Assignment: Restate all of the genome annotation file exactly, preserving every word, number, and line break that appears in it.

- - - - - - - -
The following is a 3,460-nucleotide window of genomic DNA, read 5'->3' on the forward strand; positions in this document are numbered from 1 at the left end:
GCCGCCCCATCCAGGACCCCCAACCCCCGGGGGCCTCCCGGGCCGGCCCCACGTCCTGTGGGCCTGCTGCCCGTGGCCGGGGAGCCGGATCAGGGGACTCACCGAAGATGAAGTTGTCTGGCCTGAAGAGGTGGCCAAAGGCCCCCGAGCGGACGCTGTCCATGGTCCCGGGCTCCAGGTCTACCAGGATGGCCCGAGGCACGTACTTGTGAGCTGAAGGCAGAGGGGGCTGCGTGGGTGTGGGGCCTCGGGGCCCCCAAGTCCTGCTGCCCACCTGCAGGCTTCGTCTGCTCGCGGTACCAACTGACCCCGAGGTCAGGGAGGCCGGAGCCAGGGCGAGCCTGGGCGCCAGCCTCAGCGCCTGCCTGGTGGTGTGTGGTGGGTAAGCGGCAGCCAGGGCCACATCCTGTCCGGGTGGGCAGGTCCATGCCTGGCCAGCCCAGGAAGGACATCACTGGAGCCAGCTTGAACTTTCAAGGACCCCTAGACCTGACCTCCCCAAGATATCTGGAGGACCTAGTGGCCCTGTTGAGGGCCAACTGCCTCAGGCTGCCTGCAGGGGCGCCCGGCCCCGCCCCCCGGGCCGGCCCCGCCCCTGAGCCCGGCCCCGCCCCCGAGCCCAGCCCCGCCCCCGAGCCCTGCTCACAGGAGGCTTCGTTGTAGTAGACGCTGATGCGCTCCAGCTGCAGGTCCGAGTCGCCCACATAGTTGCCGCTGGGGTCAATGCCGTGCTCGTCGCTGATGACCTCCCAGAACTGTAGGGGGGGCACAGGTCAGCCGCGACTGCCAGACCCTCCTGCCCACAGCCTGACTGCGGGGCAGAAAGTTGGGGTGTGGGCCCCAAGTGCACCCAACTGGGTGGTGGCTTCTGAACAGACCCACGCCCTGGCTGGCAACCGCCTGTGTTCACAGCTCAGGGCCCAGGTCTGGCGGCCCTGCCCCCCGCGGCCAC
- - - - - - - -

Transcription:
The following is a 3,460-nucleotide window of genomic DNA, read 5'->3' on the forward strand; positions in this document are numbered from 1 at the left end:
GCCGCCCCATCCAGGACCCCCAACCCCCGGGGGCCTCCCGGGCCGGCCCCACGTCCTGTGGGCCTGCTGCCCGTGGCCGGGGAGCCGGATCAGGGGACTCACCGAAGATGAAGTTGTCTGGCCTGAAGAGGTGGCCAAAGGCCCCCGAGCGGACGCTGTCCATGGTCCCGGGCTCCAGGTCTACCAGGATGGCCCGAGGCACGTACTTGTGAGCTGAAGGCAGAGGGGGCTGCGTGGGTGTGGGGCCTCGGGGCCCCCAAGTCCTGCTGCCCACCTGCAGGCTTCGTCTGCTCGCGGTACCAACTGACCCCGAGGTCAGGGAGGCCGGAGCCAGGGCGAGCCTGGGCGCCAGCCTCAGCGCCTGCCTGGTGGTGTGTGGTGGGTAAGCGGCAGCCAGGGCCACATCCTGTCCGGGTGGGCAGGTCCATGCCTGGCCAGCCCAGGAAGGACATCACTGGAGCCAGCTTGAACTTTCAAGGACCCCTAGACCTGACCTCCCCAAGATATCTGGAGGACCTAGTGGCCCTGTTGAGGGCCAACTGCCTCAGGCTGCCTGCAGGGGCGCCCGGCCCCGCCCCCCGGGCCGGCCCCGCCCCTGAGCCCGGCCCCGCCCCCGAGCCCAGCCCCGCCCCCGAGCCCTGCTCACAGGAGGCTTCGTTGTAGTAGACGCTGATGCGCTCCAGCTGCAGGTCCGAGTCGCCCACATAGTTGCCGCTGGGGTCAATGCCGTGCTCGTCGCTGATGACCTCCCAGAACTGTAGGGGGGGCACAGGTCAGCCGCGACTGCCAGACCCTCCTGCCCACAGCCTGACTGCGGGGCAGAAAGTTGGGGTGTGGGCCCCAAGTGCACCCAACTGGGTGGTGGCTTCTGAACAGACCCACGCCCTGGCTGGCAACCGCCTGTGTTCACAGCTCAGGGCCCAGGTCTGGCGGCCCTGCCCCCCGCGGCCAC